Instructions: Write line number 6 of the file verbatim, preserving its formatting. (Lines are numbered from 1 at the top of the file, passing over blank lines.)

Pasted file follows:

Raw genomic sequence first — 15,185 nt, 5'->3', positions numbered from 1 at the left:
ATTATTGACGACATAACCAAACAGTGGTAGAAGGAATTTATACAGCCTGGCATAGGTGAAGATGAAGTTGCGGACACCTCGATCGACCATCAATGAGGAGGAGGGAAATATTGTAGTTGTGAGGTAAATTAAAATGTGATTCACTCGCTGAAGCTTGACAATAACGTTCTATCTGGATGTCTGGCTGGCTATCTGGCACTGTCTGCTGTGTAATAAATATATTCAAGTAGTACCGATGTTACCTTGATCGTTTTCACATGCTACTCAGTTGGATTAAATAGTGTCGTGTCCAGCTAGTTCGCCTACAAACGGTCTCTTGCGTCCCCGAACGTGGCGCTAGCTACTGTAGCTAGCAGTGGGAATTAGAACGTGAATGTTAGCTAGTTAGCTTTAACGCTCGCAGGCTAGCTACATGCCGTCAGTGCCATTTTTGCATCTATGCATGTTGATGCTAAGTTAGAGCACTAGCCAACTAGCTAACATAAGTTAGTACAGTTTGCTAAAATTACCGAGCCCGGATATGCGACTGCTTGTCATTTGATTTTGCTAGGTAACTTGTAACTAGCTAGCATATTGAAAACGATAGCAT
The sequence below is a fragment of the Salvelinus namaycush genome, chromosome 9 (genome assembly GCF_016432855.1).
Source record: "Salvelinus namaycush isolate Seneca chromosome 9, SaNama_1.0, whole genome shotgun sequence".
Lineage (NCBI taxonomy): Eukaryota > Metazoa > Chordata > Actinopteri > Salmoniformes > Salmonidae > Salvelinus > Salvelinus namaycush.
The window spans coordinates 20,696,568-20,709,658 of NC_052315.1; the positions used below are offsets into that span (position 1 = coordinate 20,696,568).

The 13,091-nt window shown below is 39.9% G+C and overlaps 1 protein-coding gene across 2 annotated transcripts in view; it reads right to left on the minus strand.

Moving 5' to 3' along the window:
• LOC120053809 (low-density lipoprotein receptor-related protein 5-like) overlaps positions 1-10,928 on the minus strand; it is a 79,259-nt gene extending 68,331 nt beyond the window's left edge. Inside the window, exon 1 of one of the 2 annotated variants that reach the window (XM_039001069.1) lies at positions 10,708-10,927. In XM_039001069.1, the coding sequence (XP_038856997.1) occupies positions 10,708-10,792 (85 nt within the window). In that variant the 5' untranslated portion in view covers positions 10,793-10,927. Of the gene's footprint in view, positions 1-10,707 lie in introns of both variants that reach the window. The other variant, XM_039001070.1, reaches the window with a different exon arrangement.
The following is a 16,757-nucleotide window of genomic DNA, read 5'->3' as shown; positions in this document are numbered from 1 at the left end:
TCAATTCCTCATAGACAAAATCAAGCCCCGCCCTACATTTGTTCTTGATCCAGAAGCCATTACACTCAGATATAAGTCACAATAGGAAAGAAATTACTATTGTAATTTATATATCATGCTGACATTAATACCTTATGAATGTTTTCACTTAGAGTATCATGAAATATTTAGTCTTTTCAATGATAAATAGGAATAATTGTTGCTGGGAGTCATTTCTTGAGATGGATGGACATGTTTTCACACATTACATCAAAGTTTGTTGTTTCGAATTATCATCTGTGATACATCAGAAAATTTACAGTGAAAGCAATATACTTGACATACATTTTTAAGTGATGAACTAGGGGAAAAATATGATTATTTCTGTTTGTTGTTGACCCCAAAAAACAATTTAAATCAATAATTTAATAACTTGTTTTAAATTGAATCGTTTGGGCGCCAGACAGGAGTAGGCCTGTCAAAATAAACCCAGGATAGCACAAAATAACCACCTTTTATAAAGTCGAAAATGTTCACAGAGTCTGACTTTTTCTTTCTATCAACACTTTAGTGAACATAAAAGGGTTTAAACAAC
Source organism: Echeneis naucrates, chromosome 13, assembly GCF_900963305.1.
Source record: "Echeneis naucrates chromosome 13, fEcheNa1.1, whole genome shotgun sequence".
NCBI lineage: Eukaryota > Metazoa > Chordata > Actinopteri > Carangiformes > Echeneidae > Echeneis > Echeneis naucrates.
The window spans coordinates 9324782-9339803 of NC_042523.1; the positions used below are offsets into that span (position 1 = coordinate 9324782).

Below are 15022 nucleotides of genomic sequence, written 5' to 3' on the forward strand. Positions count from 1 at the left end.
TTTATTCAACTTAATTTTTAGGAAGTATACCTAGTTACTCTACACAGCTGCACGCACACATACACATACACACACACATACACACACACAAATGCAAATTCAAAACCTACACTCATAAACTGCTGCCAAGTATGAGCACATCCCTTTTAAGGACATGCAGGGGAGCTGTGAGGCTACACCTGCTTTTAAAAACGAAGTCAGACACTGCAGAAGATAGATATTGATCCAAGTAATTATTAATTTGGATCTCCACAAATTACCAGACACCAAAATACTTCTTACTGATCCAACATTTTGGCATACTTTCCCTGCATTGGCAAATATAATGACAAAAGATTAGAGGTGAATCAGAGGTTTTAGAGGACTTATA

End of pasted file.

The window spans coordinates 20,696,568-20,709,658 of NC_052315.1; the positions used below are offsets into that span (position 1 = coordinate 20,696,568).